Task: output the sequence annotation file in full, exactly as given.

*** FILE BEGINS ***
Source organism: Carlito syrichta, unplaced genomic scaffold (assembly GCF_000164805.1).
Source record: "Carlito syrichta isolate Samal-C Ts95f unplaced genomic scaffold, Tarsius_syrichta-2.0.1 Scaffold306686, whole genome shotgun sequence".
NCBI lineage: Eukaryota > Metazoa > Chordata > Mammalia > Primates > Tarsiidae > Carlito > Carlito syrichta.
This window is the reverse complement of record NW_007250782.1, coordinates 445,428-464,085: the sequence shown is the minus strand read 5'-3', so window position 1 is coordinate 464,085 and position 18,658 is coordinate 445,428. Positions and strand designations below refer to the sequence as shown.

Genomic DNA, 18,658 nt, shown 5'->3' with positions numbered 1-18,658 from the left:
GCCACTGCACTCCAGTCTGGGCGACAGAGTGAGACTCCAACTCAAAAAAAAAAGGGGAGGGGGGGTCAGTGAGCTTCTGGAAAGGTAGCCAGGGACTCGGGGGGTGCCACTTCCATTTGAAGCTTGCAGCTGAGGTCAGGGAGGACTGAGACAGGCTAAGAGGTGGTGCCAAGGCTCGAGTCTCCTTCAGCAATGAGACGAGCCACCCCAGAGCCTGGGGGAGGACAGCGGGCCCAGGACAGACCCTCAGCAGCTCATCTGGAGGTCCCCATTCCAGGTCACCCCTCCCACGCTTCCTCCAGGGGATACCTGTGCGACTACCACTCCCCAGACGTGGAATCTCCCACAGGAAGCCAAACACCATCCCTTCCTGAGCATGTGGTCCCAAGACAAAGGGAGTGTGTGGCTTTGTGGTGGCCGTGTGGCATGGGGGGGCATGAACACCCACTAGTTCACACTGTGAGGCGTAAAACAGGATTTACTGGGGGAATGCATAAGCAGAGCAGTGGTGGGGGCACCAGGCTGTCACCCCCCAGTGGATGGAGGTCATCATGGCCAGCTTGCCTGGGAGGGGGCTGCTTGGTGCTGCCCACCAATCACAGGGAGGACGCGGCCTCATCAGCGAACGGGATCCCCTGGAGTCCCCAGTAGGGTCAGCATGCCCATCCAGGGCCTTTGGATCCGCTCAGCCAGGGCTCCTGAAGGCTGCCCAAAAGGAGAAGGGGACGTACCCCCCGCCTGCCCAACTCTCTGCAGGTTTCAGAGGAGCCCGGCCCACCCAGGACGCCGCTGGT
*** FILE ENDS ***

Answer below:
Source organism: Carlito syrichta, unplaced genomic scaffold (assembly GCF_000164805.1).
Source record: "Carlito syrichta isolate Samal-C Ts95f unplaced genomic scaffold, Tarsius_syrichta-2.0.1 Scaffold306686, whole genome shotgun sequence".
NCBI lineage: Eukaryota > Metazoa > Chordata > Mammalia > Primates > Tarsiidae > Carlito > Carlito syrichta.
This window is the reverse complement of record NW_007250782.1, coordinates 445,428-464,085: the sequence shown is the minus strand read 5'-3', so window position 1 is coordinate 464,085 and position 18,658 is coordinate 445,428. Positions and strand designations below refer to the sequence as shown.

Genomic DNA, 18,658 nt, shown 5'->3' with positions numbered 1-18,658 from the left:
GCCACTGCACTCCAGTCTGGGCGACAGAGTGAGACTCCAACTCAAAAAAAAAAGGGGAGGGGGGGTCAGTGAGCTTCTGGAAAGGTAGCCAGGGACTCGGGGGGTGCCACTTCCATTTGAAGCTTGCAGCTGAGGTCAGGGAGGACTGAGACAGGCTAAGAGGTGGTGCCAAGGCTCGAGTCTCCTTCAGCAATGAGACGAGCCACCCCAGAGCCTGGGGGAGGACAGCGGGCCCAGGACAGACCCTCAGCAGCTCATCTGGAGGTCCCCATTCCAGGTCACCCCTCCCACGCTTCCTCCAGGGGATACCTGTGCGACTACCACTCCCCAGACGTGGAATCTCCCACAGGAAGCCAAACACCATCCCTTCCTGAGCATGTGGTCCCAAGACAAAGGGAGTGTGTGGCTTTGTGGTGGCCGTGTGGCATGGGGGGGCATGAACACCCACTAGTTCACACTGTGAGGCGTAAAACAGGATTTACTGGGGGAATGCATAAGCAGAGCAGTGGTGGGGGCACCAGGCTGTCACCCCCCAGTGGATGGAGGTCATCATGGCCAGCTTGCCTGGGAGGGGGCTGCTTGGTGCTGCCCACCAATCACAGGGAGGACGCGGCCTCATCAGCGAACGGGATCCCCTGGAGTCCCCAGTAGGGTCAGCATGCCCATCCAGGGCCTTTGGATCCGCTCAGCCAGGGCTCCTGAAGGCTGCCCAAAAGGAGAAGGGGACGTACCCCCCGCCTGCCCAACTCTCTGCAGGTTTCAGAGGAGCCCGGCCCACCCAGGACGCCGCTGGT